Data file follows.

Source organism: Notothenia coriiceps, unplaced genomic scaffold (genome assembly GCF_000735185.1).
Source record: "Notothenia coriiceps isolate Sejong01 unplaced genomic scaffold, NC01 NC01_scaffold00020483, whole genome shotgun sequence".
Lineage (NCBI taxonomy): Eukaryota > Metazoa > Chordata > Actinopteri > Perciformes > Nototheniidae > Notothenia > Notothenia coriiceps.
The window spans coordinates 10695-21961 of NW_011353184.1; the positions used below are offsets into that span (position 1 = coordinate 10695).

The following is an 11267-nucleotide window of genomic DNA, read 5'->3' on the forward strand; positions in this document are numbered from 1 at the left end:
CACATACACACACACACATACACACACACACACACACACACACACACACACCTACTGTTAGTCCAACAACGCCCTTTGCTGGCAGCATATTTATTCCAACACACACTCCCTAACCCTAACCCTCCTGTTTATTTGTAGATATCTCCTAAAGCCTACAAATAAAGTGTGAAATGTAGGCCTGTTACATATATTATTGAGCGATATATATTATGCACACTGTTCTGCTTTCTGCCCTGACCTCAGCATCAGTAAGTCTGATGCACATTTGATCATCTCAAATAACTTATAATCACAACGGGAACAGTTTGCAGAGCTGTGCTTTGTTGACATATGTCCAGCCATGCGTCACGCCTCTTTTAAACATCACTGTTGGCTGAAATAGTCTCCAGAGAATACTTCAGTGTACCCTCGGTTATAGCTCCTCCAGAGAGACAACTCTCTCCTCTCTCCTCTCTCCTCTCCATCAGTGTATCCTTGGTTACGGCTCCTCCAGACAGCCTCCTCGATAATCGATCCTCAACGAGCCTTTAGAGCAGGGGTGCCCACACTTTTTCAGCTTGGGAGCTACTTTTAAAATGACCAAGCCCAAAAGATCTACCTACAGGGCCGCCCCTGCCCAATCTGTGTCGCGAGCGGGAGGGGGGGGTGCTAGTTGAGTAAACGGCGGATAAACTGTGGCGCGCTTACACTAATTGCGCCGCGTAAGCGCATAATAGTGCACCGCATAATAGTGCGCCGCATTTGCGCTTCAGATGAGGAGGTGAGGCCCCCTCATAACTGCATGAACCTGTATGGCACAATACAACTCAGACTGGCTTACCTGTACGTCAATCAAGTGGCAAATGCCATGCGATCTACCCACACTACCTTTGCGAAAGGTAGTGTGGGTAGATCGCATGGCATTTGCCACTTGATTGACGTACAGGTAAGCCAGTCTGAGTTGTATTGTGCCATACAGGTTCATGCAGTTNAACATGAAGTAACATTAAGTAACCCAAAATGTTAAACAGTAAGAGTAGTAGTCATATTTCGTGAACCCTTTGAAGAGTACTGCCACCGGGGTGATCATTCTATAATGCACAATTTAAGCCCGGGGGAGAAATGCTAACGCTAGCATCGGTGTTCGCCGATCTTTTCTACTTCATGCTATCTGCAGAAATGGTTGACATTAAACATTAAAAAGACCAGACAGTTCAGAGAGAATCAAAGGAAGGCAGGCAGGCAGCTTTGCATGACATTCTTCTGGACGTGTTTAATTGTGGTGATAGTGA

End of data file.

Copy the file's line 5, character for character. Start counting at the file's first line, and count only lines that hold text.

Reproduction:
The following is an 11267-nucleotide window of genomic DNA, read 5'->3' on the forward strand; positions in this document are numbered from 1 at the left end: